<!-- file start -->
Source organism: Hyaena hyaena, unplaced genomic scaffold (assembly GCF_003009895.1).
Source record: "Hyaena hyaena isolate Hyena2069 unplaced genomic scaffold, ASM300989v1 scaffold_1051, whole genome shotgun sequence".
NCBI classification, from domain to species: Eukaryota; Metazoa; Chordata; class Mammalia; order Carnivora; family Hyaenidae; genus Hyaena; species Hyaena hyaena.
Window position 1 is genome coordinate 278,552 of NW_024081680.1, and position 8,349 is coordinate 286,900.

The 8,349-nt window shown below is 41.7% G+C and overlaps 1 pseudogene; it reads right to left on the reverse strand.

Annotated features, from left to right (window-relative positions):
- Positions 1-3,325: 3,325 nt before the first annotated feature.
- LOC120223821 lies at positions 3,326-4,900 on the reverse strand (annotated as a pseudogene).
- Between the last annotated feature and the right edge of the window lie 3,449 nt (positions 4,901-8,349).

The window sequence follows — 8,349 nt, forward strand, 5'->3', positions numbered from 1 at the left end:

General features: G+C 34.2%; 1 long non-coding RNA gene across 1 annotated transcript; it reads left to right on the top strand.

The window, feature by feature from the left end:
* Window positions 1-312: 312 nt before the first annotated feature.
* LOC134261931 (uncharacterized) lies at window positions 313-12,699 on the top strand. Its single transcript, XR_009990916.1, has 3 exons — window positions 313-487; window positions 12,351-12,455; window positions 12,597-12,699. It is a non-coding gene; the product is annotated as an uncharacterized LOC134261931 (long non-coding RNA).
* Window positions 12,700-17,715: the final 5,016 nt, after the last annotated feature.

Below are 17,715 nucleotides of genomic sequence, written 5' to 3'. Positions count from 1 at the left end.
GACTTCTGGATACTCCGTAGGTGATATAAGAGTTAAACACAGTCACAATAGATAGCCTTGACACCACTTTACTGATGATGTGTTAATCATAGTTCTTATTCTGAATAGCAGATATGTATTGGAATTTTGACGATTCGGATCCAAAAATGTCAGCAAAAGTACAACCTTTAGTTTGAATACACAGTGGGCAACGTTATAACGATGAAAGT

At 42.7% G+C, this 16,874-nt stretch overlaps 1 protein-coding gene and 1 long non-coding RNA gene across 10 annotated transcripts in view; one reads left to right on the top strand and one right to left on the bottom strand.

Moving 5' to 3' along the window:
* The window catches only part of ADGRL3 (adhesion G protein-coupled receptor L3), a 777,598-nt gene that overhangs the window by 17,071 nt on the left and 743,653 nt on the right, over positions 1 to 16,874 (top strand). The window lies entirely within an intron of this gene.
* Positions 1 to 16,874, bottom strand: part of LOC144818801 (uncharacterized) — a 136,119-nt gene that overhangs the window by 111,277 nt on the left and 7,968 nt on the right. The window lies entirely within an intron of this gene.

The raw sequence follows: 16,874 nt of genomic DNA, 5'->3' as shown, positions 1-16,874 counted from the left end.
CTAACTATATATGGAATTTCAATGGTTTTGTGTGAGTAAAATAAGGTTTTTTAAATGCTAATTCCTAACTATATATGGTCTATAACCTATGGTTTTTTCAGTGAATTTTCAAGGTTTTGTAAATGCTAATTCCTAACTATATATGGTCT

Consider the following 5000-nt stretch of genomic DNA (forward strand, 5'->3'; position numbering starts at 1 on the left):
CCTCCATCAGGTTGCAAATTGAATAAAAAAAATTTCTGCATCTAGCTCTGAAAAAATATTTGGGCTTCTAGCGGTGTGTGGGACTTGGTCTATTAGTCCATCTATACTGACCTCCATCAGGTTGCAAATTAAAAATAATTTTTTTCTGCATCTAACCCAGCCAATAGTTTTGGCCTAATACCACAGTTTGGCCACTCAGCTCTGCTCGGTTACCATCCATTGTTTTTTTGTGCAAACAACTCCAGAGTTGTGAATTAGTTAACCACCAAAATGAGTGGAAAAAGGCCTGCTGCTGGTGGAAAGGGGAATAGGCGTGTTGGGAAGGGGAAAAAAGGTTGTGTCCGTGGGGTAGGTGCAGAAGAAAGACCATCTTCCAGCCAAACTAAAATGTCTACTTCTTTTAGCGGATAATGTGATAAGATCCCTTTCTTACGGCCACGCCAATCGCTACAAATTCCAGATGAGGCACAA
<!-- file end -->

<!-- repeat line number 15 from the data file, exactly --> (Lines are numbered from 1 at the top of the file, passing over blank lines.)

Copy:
* Window positions 12,700-17,715: the final 5,016 nt, after the last annotated feature.